Tuesday, May 8, 2012


Some applications seems unlucky to find their way in the hearts their intended users.

Reading today  thread  "What does this error message mean?", I can see Apper sinking another few notches.

Is it Apper's fault?

The answer is not, but being visible component that appears when disharmony in software management shows up, it can fall as a victim. Use Google to find out about "opensuse apper" and you can read about a lot of problems, and advice to remove it was given so many times that new user has no problem to find it. 

Do we need simpler software management?
For sure, yes. YaST module Software Management is old guy that is exactly what old Linux users need, versatile tools for software management, not simple install or remove software  utility that we can see in some popular distros. But, times are changing, old, technically inclined computer users that were almost only Linux users are now in minority, and new generation wants to use computers, not to deal with them.

Thursday, February 2, 2012

Step back - New stuff is not always better

It is time to step back and look again at few applications that I use.

KMail2, the most recent incarnation of a mail client software KMail, is slow on pretty current hardware that consists of Quad Core 2.66 and 8 GB RAM. I have to wait longer to see an email then with single core 1250 MHz Athlon on 1.5 GB RAM. 

I can see my Inbox filling up while mail filters struggle to deal with incoming emails  and deliver them to respective folders. That never happened in old KMail, in other words serious step back.

Transition is not completed as all mails are not imported.  I guess that my mix of mailbox and maildirs was too much for simple mind of KMail migration tools. I landed with mix because on old computer mailbox storage was far faster then maildir, so all large folders were converted to mailbox.

For instance migrating Thunderbird based mail system is just a bit longer then plain move of its directory from one installation to the other. 

Apper, the latest rewrite of PackageKit frontend for KDE, managed to annoy me more then any previous. With its default settings and bugs, it was more distraction then help.

In normal circumstances YaST Software Management, or zypper, when they spot that package management is locked, they will:
  • give you warning that is locked
  • ask you if you want them to ask another process to quit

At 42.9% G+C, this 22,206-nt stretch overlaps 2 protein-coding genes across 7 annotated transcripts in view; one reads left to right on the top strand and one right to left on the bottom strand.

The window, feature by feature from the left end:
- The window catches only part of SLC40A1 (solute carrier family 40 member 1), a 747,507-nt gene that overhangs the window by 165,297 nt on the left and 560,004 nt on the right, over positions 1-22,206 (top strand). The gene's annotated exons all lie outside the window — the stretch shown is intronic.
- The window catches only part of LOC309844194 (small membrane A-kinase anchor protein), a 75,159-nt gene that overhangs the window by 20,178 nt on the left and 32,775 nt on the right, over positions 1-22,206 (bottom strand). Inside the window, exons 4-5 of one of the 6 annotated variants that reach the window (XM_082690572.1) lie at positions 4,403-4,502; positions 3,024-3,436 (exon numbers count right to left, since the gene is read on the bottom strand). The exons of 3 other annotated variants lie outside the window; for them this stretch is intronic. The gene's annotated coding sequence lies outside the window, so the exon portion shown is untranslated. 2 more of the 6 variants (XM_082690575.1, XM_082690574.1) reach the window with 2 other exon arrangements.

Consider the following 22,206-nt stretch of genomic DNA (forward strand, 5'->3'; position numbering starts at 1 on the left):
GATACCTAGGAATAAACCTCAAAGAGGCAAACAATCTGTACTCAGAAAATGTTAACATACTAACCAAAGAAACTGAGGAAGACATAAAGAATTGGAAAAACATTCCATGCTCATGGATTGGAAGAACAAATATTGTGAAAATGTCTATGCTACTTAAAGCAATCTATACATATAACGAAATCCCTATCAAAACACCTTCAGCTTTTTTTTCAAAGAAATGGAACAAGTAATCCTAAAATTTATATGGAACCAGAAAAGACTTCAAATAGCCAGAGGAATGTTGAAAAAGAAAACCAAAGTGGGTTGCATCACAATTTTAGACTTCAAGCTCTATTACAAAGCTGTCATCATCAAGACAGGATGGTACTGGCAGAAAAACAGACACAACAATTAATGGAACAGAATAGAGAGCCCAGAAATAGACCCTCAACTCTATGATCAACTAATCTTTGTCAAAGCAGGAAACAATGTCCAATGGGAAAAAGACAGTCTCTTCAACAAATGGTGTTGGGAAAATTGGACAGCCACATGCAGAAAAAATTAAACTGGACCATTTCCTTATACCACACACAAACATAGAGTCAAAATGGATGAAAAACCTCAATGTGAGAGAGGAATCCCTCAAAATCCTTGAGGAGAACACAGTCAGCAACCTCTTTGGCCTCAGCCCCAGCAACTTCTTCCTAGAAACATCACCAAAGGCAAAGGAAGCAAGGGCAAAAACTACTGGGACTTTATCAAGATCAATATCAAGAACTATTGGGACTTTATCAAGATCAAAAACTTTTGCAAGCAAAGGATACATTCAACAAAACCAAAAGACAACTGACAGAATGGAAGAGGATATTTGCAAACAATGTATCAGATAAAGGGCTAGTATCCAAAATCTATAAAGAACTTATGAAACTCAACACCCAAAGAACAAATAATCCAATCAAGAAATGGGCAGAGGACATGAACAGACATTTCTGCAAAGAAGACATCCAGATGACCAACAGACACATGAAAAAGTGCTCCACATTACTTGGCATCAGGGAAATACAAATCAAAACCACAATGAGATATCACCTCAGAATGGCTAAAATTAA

• if you want, they will send  appropriate signal to process
  • another process quits and releases lock
This works fine between zypper and YaST, but not with Apper. You see every time the same PID that ignores messages. In the moment it was asked to quit it was refreshing repositories metadata and that process  can be stopped at any moment with only drawback that you have to repeat it later. 

When you attempt to stop it manually with:
   ps x | grep apper  ## to get apper PID
   kill <apperPID>    ## to stop it
it will be restarted by KDE service manager and start scanning for updates extending package management lock. In this case PID is changing, as previous Apper instance actually exits, but new is started almost instantly, preventing you to use YaST Online Updates (YOU) needed to actually run updates that Apper was unable to do. To end daily wrangling I removed Apper from installation. 

In a recent email is mentioned that it can be disabled using configuration utility Configure Desktop, which in email is called systemsettings. Also, I took time to explain this in a wiki page  http://en.opensuse.org/SDB:Apper_troubleshooting .

To be clear, I'm not opposing to refresh package management with design that is easier for new users. My problem is that new software must have very easy to find Quit button, not some option buried in depth of System Settings, that even experienced users have trouble to find. 

PS. Apper is back on my computer, although it is not used right now, not even as notification daemon. 
I see some improvements in the interface, like list of repositories, which is very cute, but also usability glitch with configuration hidden behind wrench, with no text, while other settings have text :) 

openSUSE Education on SourceForge

I found out late that openSUSE Edu is on a SourceForge main page as a project of the month.

Congratulations to small, but skilled and diligent team that is keeping high quality of openSUSE Education since its beginning.